As research tools improve, scientists are uncovering new genetic links to disease. Vancouver Coastal Health research scientist Dr. Kurt Haas and his team are trying to find the genetic origins of autism. Together with a larger group of scientists at the Djavad Mowafaghian Centre for Brain Health, they are designing new technologies to tackle this problem. But they have a long road ahead of them—Haas says it is hard to imagine a more difficult research challenge.
“Unlike Cystic Fibrosis or Huntington’s disease that have a single gene causing the disease, autism has a very large number of genes associated with it—hundreds of genes in fact. We believe that errors in individual genes or a number of these genes working together in groups likely produce the different outcomes on the autism spectrum.”
Haas says this could explain why autism has such a wide range of manifestations and characteristics. People with autism can range from being highly intelligent to having severe intellectual disabilities. Behaviours can range from mildly impaired social interaction to aggressive, self-harming behaviour. The definition of autism has expanded in the past few years to take this spectrum of symptoms into account. Autism is now referred to as autism spectrum disorder (ASD).
It gets more complicated. Not only are there hundreds of genes associated with ASD, but each one of those genes has multiple mutations each found in different individuals with ASD. How to figure it all out? “Teamwork,” says Haas. His lab uses funding from the Simons Foundation to collaborate with six other labs at the University of British Columbia that are also researching the genetics of ASD. They are even building their own machinery to bulk sort and sift genes and specific mutations of each gene in order to identify and focus in on the ones at fault. Using robotics and state of the art software, Haas and his colleagues can now test thousands of gene mutations in the time it would have taken to examine one mutation just a few years ago.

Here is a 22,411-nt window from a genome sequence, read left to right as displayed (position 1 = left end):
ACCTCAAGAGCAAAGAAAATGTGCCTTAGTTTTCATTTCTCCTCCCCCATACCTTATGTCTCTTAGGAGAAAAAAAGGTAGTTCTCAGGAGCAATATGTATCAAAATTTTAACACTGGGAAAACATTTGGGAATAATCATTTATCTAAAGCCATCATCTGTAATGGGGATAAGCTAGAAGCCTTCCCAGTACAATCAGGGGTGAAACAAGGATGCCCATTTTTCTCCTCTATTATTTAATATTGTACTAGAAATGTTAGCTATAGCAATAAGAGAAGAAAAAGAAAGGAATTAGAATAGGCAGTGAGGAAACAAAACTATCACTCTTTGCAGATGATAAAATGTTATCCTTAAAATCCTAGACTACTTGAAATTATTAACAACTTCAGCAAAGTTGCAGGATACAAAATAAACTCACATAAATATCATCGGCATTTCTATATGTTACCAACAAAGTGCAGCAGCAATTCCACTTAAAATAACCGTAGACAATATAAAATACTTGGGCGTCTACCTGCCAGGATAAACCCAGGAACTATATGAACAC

“We’re testing up to a hundred mutations of any given gene to see if they result in protein malfunction. Then we funnel those with clear effects down into slower assays and try to hone in on how they disrupt brain development.”
Long road ahead has challenges and rewards
Even with the latest technology, and the best researchers, Haas cautions it will be a long time before any findings in the lab translate to ASD treatment or prevention.
“After we unravel the genetic complexity of this disease, we will still have to understand the molecular and cellular networks involved, and how gene mutations impact brain development. It could take decades," says Haas. "However, the rapidly advancing pace of technology development means that this goal may come more quickly than we expect.”
But Haas is not daunted. “I came to the study of autism as a basic developmental neuroscientist trying to understand how normal brain circuits develop. There is a beauty and fascination in understanding the fundamentals of brain formation and function. But, I had no idea it would be so complicated!”
Meeting families through a local autism support network has reinforced the importance of his research for Haas. About 60,000 people are affected by ASD in BC. Typically, ASD is diagnosed between two and three years of age, when behavioural signs become more apparent.
“One of the most impactful outcomes of our research will be earlier identification of autism, before symptoms appear. That would be hugely beneficial. When provided early, behavioural interventions show the most promising results.”
Haas says he is also inspired to keep working because he knows this research groundwork will have broader payoffs. “The tools we’re building and the processes we are setting up can be applied to other diseases too. It’s very exciting.”